On Wednesday, the Orlando Weekly published the explosive and infuriating story of Charlene Dill, a struggling, 32-year-old mother of three who collapsed and died on a stranger's floor late last month. According to Weekly reporter Billy Manes, Dill suffered from a treatable heart condition. She also fell into what policy experts call the Medicaid coverage gap—a hole the Supreme Court punctured in the health safety net when seven of its justices rendered the Affordable Care Act's Medicaid expansion entirely voluntary.
Over 20 Republican state governments have ripped that hole wide open by refusing billions of federal dollars, offered on the sole condition that they be used to insure residents who earn less than 138 percent of the federal poverty level. In their states, residents who weren't previously eligible for Medicaid, but currently earn too little to qualify for subsidies to purchase private insurance, are out of luck. Experts estimate that five million people nationwide have fallen into the gap. Nearly a million of those people reside in Florida alone—collateral damage in the GOP's war against Obamacare. Dill was one of those people. She was selling a vacuum cleaner to earn the money she needed to buy her heart medication when she collapsed.
The Weekly article trafficked fairly well, and Dill's actual story went incredibly viral, thanks to the liberal website Think Progress, whose post about the Weekly piece—"This 32-Year-Old Florida Woman Is Dead Because Her State Refused To Expand Medicaid"—has been shared over 62,000 times on Facebook.
Five days later, it has practically vanished from the national Obamacare debate. Hundreds of thousands of people now know Dill's story, but the liberal media isn't really making an issue of it, Democrats outside of Florida have been unusually reticent about it, too, and the Florida legislature remains unwilling to expand its Medicaid program, despite the brief surge of bad publicity.
That cautiousness simultaneously reflects the left's greatest political strength and weakness: its relatively healthy epistemological standards, and its at-times lamentable unwillingness to seize its own political advantage.
The truth about Dill's story is that we'll never know how it would have ended if Florida had expanded its Medicaid program, and Dill had obtained the coverage she sought. It's a counterfactual that's impossible to test precisely because Dill is dead. The Think Progress headline, and the post's lead paragraph, thus rest on an unprovable assertion. It's certainly possible—perhaps likely—that Dill would not have died if she'd been on Medicaid. But we can't say for sure.
And that, I think, helps explain why Dill's name isn't on the lips of every Democratic politician in Washington and non-expansion states around the country. Which is not to say Democrats are always above demagoguing stories like this. The Dem-aligned super PAC Priorities USA endured considerable criticism for producing this famous anti-Romney ad.
I wouldn't be surprised to see Dill's story end up in an ad (in Florida or elsewhere) laying blame for her death at the Republican party's feet. With conservative groups like Americans for Prosperity producing specious, manipulative anti-ACA ads at a blinding clip, it'll be hard for me to get worked up over it if a group like Priorities politicizes Dill's death.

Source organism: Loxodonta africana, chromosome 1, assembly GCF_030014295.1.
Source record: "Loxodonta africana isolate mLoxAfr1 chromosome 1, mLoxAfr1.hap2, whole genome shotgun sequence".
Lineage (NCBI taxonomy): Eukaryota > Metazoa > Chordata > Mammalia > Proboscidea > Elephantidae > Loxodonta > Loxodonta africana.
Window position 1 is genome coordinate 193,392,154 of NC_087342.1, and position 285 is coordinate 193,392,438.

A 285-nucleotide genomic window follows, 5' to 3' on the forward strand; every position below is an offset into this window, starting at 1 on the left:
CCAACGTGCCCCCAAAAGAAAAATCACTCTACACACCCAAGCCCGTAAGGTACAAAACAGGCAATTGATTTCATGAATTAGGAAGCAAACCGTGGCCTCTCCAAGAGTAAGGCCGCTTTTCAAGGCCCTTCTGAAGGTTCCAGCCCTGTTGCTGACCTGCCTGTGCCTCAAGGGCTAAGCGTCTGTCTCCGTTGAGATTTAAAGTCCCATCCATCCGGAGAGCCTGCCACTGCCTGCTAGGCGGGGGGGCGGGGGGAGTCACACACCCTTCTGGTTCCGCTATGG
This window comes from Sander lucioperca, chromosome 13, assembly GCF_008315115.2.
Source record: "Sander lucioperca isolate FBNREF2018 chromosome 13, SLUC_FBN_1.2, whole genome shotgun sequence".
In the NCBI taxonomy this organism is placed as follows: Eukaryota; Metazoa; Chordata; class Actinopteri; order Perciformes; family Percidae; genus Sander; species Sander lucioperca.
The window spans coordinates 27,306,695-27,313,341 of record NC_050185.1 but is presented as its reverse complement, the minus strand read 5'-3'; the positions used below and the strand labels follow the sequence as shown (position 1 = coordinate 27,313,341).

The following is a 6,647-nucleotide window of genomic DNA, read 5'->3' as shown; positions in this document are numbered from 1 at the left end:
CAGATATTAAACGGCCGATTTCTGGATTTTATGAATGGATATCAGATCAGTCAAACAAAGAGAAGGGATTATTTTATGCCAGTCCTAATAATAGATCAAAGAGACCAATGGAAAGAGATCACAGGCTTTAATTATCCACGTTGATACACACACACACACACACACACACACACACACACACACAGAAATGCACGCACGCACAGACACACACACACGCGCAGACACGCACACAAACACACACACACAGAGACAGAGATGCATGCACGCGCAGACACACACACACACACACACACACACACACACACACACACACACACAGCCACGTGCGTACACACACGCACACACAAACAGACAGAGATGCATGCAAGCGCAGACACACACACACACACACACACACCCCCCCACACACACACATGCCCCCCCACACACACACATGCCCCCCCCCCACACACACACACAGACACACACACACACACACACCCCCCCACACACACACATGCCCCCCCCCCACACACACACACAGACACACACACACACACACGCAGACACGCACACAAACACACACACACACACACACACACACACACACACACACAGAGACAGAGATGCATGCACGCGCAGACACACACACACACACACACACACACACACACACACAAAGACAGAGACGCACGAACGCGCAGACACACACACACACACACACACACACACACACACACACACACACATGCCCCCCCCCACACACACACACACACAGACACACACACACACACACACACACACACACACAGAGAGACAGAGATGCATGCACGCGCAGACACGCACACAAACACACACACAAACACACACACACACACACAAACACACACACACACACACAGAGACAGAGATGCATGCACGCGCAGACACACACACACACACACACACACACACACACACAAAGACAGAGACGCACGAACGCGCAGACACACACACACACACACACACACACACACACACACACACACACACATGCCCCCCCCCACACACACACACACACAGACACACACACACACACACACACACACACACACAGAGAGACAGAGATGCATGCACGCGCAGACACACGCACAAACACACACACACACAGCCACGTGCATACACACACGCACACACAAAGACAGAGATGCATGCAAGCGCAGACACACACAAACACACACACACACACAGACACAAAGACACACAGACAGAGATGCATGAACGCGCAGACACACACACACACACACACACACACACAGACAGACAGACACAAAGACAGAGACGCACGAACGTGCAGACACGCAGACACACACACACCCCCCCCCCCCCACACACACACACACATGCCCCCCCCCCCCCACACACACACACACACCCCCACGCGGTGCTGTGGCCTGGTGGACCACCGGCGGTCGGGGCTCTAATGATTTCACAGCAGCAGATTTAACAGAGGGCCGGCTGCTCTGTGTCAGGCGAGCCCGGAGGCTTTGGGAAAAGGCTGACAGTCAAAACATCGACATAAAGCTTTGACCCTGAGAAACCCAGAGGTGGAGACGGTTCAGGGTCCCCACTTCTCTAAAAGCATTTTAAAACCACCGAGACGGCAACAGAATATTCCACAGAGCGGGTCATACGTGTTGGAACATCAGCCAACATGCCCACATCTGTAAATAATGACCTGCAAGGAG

But liberals writ large don't actually need to make any unprovable claims to deploy Dill's story in service of a very strong argument.
Unlike AFP's Obamacare "horror stories" which seem invariably to refute themselves once the omitted facts emerge, Medicaid gap horror stories like Dill's are fairly unambiguous—at least, up until the claim that individual victims died because of Republican policy. People either qualify for Medicaid or they don't. They either qualify for premium tax credits or they don't. Either they're insured when disaster strikes or they're not. It's completely uncontroversial to argue that Dill would have had a more fighting chance at survival if Florida Republicans hadn't refused the expansion against state interest.
Writing in Health Affairs earlier this year, a quartet of public health researchers converted the concept of that "fighting chance" into numbers. In contrast to a recent study out of Oregon, which cast Medicaid's effect on health outcomes into doubt, they estimated that between 7,115 and 17,104 people nation-wide (and between 1,158 and 2,221 people in Florida alone) will die avoidably in the coverage gap over the course of a year. In most if not all of these cases, it will be impossible to declare, definitively, that the victims would still be alive if not for the absence of expanded Medicaid. But both intuition and the bulk of scholarship on the issue tell us that uninsurance carries a mortality risk.
(Using the same logic, you can argue that some insured people die avoidably every year because they allow themselves to be over-treated. But even if the numbers involved were comparable, the two scenarios don't carry equal moral weight. If my hair catches fire and in the process of snuffing it out you accidentally smother me, the lesson is not that you should have let me burn to death instead.)
Back in the real world, uninsured people delay screening for curable cancers, or skip medication, and because uninsurance is so common, some of them invariably die as a result. That's a big part of the moral case for Obamacare's coverage expansion. Charlene Dill's story illustrates the indisputable fact that the people undermining it are putting people's lives at risk. There should be consequences for it.
Brian Beutler is a senior editor at The New Republic.